R. De Nicola and M. Loreti. A Modal Logic for Klaim. In T. Rus, editor, Proc of Algebraic Methodology and Software Technology, 8th Int. Conf. AMAST 2000, number 1816 in LNCS, pages 339–354. Springer, 2000.CrossRefGoogle Scholar
  11. 11.
    R. De Nicola and M. Loreti. A Modal Logic for Mobile Agents. Technical report, Dipartimento di Sistemi ed Informatica, Universitá degli Studi di Firenze, 2001. available at
  12. 12.
    D. Gelernter. Generative Communication in Linda. ACM Transactions on Programming Languages and Systems, 7(1):80–112, 1985.zbMATHCrossRefGoogle Scholar
  13. 13.
    C. Harrison, D. Chess, and A. Kershenbaum. Mobile agents: Are they a good idea? Research Report 19887, IBM Research Division, 1994.Google Scholar
  14. 14.
    M. Hennessy and R. Milner. Algebraic Laws for Nondeterminism and Concurrency. Journal of the ACM, 32(1):137–161, Jan. 1985.zbMATHCrossRefMathSciNetGoogle Scholar
  15. 15.
    F. Knabe. An overview of mobile agent programming. In Proceedings of the Fifth LOMAPS workshop on Analysis and Veri.cation of Multiple—Agent Languages, number 1192 in LNCS. Springer-Verlag, 1996.Google Scholar
  16. 16.
    D. Lange and M. Oshima. Seven good reasons for mobile agents. Communications of the ACM, 42(3):88–89, March 1999.CrossRefGoogle Scholar
  17. 17.
    X. Leroy, D. Rémy, J. Vouillon, and D. Doligez. The Objective Caml system, documentation and user’s guide., 1999.
  18. 18.
    M. Loreti. Languages and Logics for Network Aware Programming. PhD thesis, Università di Siena, 2002. Available at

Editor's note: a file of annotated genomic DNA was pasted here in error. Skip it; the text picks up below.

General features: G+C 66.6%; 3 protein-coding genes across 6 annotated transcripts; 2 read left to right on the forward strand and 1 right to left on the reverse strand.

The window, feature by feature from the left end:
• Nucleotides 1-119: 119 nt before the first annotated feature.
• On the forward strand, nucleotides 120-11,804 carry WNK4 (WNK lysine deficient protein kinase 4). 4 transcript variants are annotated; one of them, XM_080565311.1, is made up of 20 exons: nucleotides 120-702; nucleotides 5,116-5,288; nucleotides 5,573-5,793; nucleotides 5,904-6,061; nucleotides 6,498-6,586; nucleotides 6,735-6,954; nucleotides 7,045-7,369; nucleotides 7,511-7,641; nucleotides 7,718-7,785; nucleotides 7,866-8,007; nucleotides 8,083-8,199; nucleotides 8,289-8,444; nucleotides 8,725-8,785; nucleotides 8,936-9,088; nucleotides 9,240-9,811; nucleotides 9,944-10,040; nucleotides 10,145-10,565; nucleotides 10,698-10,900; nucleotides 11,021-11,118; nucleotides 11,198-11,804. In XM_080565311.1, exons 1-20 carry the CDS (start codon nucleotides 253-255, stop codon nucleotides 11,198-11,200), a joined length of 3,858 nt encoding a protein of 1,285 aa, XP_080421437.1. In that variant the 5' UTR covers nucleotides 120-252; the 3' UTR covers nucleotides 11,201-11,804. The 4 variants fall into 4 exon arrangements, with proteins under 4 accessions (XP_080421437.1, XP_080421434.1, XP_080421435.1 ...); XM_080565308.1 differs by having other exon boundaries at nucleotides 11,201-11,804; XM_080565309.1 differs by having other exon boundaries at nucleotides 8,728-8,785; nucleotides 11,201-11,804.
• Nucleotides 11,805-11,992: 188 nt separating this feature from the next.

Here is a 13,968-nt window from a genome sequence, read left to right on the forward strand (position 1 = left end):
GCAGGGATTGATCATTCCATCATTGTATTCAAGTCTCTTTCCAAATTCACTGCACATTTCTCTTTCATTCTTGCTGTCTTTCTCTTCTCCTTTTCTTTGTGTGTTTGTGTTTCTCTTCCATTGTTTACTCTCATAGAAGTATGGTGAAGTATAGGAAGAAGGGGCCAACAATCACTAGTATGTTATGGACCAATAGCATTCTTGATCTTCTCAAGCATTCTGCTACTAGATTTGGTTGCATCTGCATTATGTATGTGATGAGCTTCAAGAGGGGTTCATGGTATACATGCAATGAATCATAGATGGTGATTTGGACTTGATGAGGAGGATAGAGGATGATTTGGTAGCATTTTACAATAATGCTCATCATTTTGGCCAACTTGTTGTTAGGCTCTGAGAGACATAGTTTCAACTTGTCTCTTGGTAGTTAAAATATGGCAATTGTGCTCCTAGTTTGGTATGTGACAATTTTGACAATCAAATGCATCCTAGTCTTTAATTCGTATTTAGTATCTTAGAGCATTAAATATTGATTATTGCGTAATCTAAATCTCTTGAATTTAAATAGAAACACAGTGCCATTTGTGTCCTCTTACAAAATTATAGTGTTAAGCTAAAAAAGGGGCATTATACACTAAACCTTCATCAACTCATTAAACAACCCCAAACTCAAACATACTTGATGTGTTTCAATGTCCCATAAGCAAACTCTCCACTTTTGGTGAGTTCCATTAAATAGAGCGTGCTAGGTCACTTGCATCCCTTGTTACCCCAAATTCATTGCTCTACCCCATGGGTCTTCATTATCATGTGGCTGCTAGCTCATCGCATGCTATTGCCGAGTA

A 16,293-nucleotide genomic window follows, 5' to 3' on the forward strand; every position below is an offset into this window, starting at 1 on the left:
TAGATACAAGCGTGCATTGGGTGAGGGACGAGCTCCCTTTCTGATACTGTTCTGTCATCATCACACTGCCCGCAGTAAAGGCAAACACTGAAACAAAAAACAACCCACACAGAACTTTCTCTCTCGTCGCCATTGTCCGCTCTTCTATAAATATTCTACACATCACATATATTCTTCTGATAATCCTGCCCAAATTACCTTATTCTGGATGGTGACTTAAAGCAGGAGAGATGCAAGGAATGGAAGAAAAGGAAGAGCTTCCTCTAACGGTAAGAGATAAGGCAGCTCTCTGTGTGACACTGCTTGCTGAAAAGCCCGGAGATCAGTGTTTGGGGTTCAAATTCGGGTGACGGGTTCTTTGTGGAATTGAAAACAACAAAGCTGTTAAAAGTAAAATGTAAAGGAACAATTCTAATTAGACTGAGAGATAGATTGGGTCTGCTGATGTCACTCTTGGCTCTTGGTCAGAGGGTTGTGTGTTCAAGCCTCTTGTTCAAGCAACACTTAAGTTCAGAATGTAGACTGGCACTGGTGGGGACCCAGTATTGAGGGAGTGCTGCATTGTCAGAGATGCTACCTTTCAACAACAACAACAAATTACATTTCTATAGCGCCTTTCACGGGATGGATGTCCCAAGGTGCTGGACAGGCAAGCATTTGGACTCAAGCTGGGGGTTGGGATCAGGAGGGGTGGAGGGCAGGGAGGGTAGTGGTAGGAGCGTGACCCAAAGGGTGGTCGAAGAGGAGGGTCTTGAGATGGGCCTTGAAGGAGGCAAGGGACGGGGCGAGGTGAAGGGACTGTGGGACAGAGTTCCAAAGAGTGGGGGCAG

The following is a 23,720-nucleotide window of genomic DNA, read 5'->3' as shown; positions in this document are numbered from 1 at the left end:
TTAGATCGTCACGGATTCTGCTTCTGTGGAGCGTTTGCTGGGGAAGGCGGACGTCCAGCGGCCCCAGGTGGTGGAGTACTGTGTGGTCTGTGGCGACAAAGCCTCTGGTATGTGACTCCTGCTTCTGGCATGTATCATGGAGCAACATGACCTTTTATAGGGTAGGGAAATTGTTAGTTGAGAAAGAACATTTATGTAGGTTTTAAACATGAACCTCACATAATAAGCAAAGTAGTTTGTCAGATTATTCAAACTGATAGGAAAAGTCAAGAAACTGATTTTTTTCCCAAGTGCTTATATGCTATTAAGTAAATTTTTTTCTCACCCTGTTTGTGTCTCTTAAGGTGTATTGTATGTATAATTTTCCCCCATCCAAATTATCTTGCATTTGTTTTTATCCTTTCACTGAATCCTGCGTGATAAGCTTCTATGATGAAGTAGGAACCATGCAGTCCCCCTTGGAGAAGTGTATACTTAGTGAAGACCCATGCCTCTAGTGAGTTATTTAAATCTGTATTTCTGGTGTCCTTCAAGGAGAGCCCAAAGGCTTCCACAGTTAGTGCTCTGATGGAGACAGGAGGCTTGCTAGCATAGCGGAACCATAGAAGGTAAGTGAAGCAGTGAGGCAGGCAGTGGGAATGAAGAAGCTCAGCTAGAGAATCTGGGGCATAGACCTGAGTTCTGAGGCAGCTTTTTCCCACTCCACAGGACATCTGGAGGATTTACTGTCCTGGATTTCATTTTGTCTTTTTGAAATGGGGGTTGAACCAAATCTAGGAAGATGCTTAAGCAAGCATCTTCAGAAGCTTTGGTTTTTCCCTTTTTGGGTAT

19. 19.
    R. Milner. Communication and Concurrency. Prentice Hall, 1989.Google Scholar
  20. 20.
    R. Milner, J. Parrow, and D. Walker. A calculus of mobile processes, Part I. LFCS Report Series ECS-LFCS-89-85, University of Edinburgh, June 1989.Google Scholar
  21. 21.
    R. Milner, J. Parrow, and D. Walker. A calculus of mobile processes, Part II. LFCS Report Series ECS-LFCS-89-86, University of Edinburgh, June 1989.Google Scholar
  22. 22.
    R. Milner, J. Parrow, and D. Walker. Modal logics for mobile processes. Theoretical Computer Science, 114:149–171, 1993.zbMATHCrossRefMathSciNetGoogle Scholar
  23. 23.
    A. Park and P. Reichl. Personal Disconnected Operations with Mobile Agents. In Proc. of 3rd Workshop on Personal Wireless Communications, PWC’98, 1998.Google Scholar
  24. 24.
    T. Thorn. Programming Languages for Mobile Code. ACM Computing Surveys, 29(3):213–239, 1997. Also Technical Report 1083, University of Rennes IRISA.CrossRefGoogle Scholar
  25. 25.
    J. E. White. Telescript Technology: The Foundation for the Electronic Marketplace. White paper, General Magic, Inc., Mountain View, CA, 1994.Google Scholar
  26. 26.
    J. E. White. Mobile Agents. In J. Bradshaw, editor, Software Agents. AAAI Press and MIT Press, 1996.Google Scholar

Copyright information

© Springer-Verlag Berlin Heidelberg 2002

Authors and Affiliations

  • Lorenzo Bettini
    • 1
  • Rocco De Nicola
    • 1
  • Michele Loreti
    • 1
  1. 1.Dipartimento di Sistemi e InformaticaUniversitá di FirenzeItaly

Personalised recommendations